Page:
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Why Are There Fewer Big Differences in Cat Breeds Than in Dog Breeds?

Learn why there are fewer big variations in cat breeds than in dogs.

Have you ever wondered why there such is a huge variation in body size and shape in dog breeds (just compare a Chihuahua to an Irish wolfhound), but cat breeds don't have this major variety? After all, both species were influenced through intentional breeding done by humans.

What Is Selective Breeding?

When people breed two animals together with the express intent of enhancing a specific characteristic, either a personality or physical trait, it is selective breeding.

Genetic mutations happen naturally in the course of a species' existence, and some of them are helpful to survival and take root and change a species slowly over time while others don't. However, when intentional selective breeding takes place, changes can be made in a species much more quickly, and they may not necessarily be helpful for natural survival.

Humans use selective breeding in animal populations to enhance specific animal characteristics that are helpful to us. For example, in dairy cattle, selective breeding helps increase a herd's milk production.

Why Did Selective Breeding Produce Such Different Results in Dogs and Cats?

Humans have lived alongside both dogs and cats for many generations and have engaged in selective breeding of both species, but these activities have achieved very different results because of what our goals were.

The likely reason that our efforts resulted in much more physical variety in dog breeds than in cat breeds is because of the vast number of different ways dogs can do work for humans. They can pull sleds, guard things and people, move items around, hunt or aid in hunting many animals ranging from burrowing ones to big, lumbering land animals. Each of these jobs requires very different body structures and personalities.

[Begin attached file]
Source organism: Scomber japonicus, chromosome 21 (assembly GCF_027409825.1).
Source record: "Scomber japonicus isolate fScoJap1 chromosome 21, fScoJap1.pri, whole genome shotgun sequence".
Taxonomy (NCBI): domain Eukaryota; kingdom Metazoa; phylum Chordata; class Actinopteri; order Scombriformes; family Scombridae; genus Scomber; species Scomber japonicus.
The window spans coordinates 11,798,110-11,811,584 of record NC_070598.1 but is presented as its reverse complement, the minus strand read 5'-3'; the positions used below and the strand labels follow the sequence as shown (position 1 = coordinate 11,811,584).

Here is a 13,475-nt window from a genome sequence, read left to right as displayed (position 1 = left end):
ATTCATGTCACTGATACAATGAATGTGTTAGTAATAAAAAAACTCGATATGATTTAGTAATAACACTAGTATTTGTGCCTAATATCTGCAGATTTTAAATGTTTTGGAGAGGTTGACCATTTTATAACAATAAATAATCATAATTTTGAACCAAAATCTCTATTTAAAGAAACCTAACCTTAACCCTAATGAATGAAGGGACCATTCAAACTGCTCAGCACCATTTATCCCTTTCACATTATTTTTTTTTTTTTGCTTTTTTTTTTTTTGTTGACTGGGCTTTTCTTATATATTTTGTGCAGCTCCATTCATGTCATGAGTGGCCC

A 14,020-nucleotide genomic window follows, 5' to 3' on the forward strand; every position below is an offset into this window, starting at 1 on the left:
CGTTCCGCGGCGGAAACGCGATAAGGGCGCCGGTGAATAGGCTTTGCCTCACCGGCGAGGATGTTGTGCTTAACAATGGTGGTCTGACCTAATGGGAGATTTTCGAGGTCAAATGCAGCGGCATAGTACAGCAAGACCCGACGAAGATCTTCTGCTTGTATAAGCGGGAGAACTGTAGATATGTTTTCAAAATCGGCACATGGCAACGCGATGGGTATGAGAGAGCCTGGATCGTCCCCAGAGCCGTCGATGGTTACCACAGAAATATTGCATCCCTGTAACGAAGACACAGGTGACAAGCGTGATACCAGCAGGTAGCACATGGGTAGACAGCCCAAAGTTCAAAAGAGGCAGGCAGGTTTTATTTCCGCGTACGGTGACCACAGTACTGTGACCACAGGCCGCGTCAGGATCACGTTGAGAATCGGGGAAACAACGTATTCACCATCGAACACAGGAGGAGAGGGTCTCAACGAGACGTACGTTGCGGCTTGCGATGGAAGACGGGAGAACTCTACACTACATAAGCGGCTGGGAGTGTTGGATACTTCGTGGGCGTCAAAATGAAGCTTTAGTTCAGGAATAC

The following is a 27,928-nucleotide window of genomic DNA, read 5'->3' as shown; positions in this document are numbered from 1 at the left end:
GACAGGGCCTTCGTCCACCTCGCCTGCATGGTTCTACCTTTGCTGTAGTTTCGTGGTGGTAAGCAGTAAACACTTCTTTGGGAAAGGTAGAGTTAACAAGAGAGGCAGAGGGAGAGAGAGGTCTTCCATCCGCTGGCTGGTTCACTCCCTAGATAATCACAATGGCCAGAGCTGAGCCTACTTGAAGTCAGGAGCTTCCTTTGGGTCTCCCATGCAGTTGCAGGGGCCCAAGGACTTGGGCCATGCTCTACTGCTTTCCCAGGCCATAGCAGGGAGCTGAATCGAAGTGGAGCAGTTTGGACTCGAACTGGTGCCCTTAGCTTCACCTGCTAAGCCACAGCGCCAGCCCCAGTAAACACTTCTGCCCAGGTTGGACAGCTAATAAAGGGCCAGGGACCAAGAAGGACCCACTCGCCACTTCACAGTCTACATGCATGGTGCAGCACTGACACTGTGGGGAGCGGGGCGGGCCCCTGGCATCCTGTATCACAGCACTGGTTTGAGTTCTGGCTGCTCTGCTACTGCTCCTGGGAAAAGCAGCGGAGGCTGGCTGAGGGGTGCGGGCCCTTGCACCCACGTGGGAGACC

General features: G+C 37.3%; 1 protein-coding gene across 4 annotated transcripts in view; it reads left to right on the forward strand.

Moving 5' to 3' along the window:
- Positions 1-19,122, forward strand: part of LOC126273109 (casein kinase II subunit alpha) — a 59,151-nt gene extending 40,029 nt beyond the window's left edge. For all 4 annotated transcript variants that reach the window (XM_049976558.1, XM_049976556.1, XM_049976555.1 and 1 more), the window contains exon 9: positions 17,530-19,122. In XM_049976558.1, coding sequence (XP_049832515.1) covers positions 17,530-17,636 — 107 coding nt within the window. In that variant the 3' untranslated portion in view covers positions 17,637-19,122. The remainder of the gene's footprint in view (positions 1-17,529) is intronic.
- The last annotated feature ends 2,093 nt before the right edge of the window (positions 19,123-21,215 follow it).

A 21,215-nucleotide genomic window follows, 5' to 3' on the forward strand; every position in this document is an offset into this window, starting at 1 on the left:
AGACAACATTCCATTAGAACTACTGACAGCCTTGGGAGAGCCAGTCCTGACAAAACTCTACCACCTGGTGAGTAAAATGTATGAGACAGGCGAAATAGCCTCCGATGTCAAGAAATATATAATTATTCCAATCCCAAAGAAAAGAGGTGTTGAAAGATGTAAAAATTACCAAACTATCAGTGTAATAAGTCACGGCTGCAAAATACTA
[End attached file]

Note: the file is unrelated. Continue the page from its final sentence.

In contrast, cats have mainly served two purposes for humans throughout time: rodent hunting to keep food supplies safe and to reduce the diseases they carry (although humans didn't realize for a long time that cats reduced the spread of diseases by keeping mouse and rat numbers down) and companionship.

To hunt rodents and provide companionship, the basic body structure of cats didn't need to change much. The changes that intentional selective breeding introduced into cat breeds mainly relate to cosmetic and personality traits like hair length and easy-going natures.

Illnesses Enhanced by Selective Breeding

Sometimes a trait that humans are trying to enhance in a dog or cat resides on the same gene as a mutation that can create illness. When that happens, the result is that certain breeds are prone to developing that illness.

An example of this is seen in Scottish fold cats. The gene that allows the ear tips to fold over can also produce cartilage problems in the rest of the body. The result is a painful condition called osteochondrodystrophy.

Human-Created Conditions in Dogs and Cats

Sometimes it isn't a genetic condition that is created by selective breeding but a problem caused by the extreme physical characteristics that are bred for.

One example of this is the breathing and respiratory problems common in extremely flat-faced cats like some Persians and exotic shorthairs.

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